In the Kids' Corner
Filed Under: News
There's been no shortage of press coverage of the 101 Haitian "migrants" who arrived by sailboat on the shores of Hallandale Beach in March, and who now face potential deportation. But little has been written about the fate of the fourteen children among them. They're not, as far as immigration officials know, the children of the adults in detention. They came here alone.
The children, who range in age from nine to sixteen, are staying at the Boystown "shelter" a name that downplays the fact that, like their adult counterparts, they're in federal custody. "We don't have any complaints about the shelter itself," says Cheryl Little, executive director of the Florida Immigrant Advocacy Center (FIAC). "Our concern is that we don't think children should be kept in detention for any length of time at all."
In order to stay in the U.S., each child must demonstrate a legitimate asylum claim. FIAC's attorneys are charged with the difficult task of drawing out of the children their reasons for leaving Haiti which is generally the last thing they want to talk about.
"Some children flee because they were literally living in the streets and subject to an awful lot of abuses," says Little. "They may be forced to work at an early age. They may have been forced into prostitution."
Father Reginald Jean-Marie, a priest at the Notre Dame d'Haiti Church in Little Haiti, has visited the kids several times. "They were talking about how terrible it was to spend 22 days at sea, and the way they survived by drinking salt water mixed with toothpaste."
If the Haitian children can't convince a juvenile court judge that being returned to their home country is not in their best interest, they will be deported. It happens all the time. "Last year, there were about 300 unaccompanied minors in immigration custody in Miami-Dade County," says Little. "But this year, the numbers are way up." Isaiah Thompson
Filed Under: News
After last week's shooting spree in Blacksburg, long-dormant proponents of gun control crawled out of the woodwork and began to crow their "I told you so"s. Legislation to allow employees to keep guns in their cars at work failed in Atlanta and Tallahassee bad timing while the NRA shot back a typical refrain: What if there had been just one good shot with a concealed weapon on the Virginia Tech campus?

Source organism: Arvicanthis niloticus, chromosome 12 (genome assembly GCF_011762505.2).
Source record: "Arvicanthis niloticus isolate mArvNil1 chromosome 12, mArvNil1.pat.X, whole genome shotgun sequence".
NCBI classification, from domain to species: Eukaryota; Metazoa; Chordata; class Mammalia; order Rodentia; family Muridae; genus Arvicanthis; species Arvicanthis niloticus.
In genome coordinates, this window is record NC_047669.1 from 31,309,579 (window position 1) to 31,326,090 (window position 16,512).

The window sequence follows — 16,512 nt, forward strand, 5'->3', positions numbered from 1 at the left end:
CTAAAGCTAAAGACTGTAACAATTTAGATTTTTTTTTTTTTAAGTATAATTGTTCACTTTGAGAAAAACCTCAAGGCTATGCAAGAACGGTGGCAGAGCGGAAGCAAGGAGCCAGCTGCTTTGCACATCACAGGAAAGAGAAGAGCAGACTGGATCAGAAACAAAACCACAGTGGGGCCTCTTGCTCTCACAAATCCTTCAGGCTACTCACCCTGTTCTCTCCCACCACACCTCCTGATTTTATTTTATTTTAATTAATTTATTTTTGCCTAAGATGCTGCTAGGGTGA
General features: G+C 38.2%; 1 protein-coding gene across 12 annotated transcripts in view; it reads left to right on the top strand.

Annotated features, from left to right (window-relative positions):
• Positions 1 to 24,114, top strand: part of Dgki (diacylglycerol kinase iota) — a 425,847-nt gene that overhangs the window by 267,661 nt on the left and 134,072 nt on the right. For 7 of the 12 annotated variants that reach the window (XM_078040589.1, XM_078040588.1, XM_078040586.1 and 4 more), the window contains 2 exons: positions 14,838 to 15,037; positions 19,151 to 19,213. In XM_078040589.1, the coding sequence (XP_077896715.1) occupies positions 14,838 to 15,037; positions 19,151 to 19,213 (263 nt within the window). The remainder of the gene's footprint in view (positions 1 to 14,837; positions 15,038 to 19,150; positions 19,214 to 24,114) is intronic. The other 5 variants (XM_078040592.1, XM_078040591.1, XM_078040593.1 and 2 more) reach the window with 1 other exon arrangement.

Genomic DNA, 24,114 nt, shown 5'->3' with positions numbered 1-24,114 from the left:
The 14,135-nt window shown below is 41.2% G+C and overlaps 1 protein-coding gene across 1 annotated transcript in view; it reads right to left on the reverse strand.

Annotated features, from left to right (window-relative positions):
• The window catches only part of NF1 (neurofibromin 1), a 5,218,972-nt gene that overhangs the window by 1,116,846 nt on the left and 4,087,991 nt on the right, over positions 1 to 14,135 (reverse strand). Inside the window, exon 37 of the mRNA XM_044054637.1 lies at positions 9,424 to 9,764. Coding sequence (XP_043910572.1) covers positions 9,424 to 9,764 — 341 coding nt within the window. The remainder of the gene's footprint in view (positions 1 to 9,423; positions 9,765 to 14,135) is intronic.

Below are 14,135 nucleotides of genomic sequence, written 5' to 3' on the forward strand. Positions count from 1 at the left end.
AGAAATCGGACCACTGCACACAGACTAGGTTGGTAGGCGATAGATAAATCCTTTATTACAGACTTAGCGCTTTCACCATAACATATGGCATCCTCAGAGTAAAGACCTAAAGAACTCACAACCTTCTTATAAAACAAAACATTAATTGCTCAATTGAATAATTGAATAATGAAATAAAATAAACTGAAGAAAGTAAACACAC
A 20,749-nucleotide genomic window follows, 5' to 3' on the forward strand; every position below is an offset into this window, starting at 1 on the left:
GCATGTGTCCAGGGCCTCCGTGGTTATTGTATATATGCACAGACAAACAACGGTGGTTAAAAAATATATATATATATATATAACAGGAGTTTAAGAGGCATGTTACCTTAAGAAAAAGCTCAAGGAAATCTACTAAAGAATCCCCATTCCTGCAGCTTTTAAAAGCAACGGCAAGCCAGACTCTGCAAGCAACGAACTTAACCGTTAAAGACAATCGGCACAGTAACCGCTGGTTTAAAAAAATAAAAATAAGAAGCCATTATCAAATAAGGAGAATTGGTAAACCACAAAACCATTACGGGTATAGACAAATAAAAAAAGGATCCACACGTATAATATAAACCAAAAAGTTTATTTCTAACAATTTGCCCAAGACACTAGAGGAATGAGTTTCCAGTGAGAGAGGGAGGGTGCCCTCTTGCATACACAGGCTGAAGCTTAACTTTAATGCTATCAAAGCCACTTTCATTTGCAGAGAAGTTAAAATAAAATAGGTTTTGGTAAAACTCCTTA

Fred Grimm, a columnist for the Herald, described the logic as "wild," mocking the proposition on its face. "Enlightenment didn't last long," he lamented.
Perhaps someone should inform Grimm that he is living in the firearms capital of the Southeast. Florida receives an "F+" from the Brady Campaign to Prevent Gun Violence for its legislative efforts to shield families from gun violence. Of the state's half-million concealed weapons licensees, 300,000 live in South Florida.
True to form, a South Florida makeup artist-turned-tactical firearms instructor has offered to teach every schoolteacher and administrator in the state how to shoot defensively gratis. "My intentions are only the best," insists Mark Wittenberg, owner of the Pembroke Pines-based Defensive Shooting Instructors Inc.
When asked if it is legal for teachers to be in possession of firearms on school campuses where guns are almost always banned, even with a license Wittenberg countered, "Do you drive 55 miles per hour?" Calvin Godfrey
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Filed Under: Food
The appearance of Szechuan-glazed "White Marble Farms pork shank" on the menu at Acqua, in the Four Seasons Miami, recently prompted New Times to look into the provenance of this fabled, supposedly pastoral pork.
White Marble Farms turns out to be a brand name cooked up by Sysco marketers for industrial pork from Cargill Meat Solutions. Its literature boasts of using "unique animals raised on Midwestern farms and specially bred." Hogwash! These pigs never see a pasture. They are raised indoors just like most commercial pork shuttered inside concrete pens and fed offal, with their tails hacked off to prevent other pigs in close quarters from chewing them.
Cargill produces its own brand of specialty pork, "Prairie Grove Farms," which they claim is grown by an "exclusive network of family farmers in Iowa and Illinois." The company's Website brags of how the company "controls the integrity" of its pork "from conception to consumer." But attempts to get Cargill to disclose the names of the farms or farmers raising either Prairie Grove or White Marble pork have proven futile.
Sysco and Cargill are attempting to trade in on the success of Niman Ranch, which pasture-raises its animals in a traditional farm setting without growth hormones or antibiotics. Niman Ranch can tell you what farm the animals came from, and have given many family businesses a way to get their product to a national market. Their pork is, in fact, something special. Sysco and Cargill are simply feeding us regular pork mixed with a lot of bull. Lee Klein